Tense YA thriller focused on friendship, identity and trust
The novel is narrated directly by Indie, initially through the device of a telephone call to The Samaritans. Clearly this tells us that the situation is extreme, and since Indie has been asked to start at the beginning, we are given all the little clues that Indie can see far more clearly with the benefit of hindsight. I loved the little touches of Indie's interaction with the Samaritan - this definitely helped both to add to the realism and to increase the tension by delaying the plot developments.
Being older than your average YA reader :), the blurb and premise of this novel reminded me of the film Single White Female, and it stands up well to the comparison, while also having a few surprises of its own. It's clear from the start that Suzie has done something to cause big trouble for Indie, effectively stealing her life out from under her. Please note that this is not a spoiler - a key part of the tension is that we know this from the blurb and Indie's opening comments to the Samaritan, and are scrabbling to try to piece together how it all happened, and to see where it will go. The novel is structured perfectly to amp up the tension and propel us towards the climax and conclusion.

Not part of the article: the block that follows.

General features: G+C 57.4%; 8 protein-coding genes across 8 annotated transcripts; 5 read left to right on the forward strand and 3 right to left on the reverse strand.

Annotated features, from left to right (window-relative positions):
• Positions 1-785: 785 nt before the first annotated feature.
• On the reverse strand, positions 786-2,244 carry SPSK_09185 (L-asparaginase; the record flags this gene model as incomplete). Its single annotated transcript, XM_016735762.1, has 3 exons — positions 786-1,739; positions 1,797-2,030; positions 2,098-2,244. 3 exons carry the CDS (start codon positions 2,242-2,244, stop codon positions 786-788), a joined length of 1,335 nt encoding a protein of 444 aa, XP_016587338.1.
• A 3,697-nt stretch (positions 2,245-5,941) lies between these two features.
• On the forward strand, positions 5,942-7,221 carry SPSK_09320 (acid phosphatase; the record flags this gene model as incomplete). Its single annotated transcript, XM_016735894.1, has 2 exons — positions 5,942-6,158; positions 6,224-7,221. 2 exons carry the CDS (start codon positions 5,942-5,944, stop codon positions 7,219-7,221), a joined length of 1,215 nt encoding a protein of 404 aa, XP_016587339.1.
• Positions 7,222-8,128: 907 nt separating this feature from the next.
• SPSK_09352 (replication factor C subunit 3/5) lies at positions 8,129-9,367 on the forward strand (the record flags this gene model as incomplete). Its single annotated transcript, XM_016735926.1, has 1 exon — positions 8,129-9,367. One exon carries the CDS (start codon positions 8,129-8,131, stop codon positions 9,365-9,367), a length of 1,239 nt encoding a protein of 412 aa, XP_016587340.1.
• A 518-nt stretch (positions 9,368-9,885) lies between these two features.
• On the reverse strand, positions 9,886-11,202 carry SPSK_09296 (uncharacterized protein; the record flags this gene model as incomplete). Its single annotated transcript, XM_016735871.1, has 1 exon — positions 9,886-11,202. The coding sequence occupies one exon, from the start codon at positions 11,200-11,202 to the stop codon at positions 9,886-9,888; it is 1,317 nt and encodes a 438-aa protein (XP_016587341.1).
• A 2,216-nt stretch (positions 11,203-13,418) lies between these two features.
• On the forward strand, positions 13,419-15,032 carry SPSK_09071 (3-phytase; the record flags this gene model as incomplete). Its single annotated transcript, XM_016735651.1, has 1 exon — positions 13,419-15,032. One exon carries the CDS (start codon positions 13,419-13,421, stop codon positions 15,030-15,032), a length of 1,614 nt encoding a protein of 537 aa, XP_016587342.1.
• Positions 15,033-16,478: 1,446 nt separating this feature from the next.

Indie's character is adorable and I love that she doesn't lose her openness and loving nature, despite the mess she finds herself in. Her boyfriend, Rick, is a great and realistic character too, as are her friends, especially Mel. Both Mel and Rick are suspicious of Suzie, which she is able to use against them and to help her to get closer to Indie. Suzie is an amazing character - it's hard not to admire her, even while you know she's conniving and cunning.
Overall, I would readily recommend this to anyone looking for an exciting teen read. Chris Higgins ekes out the drama beautifully, making this a delight.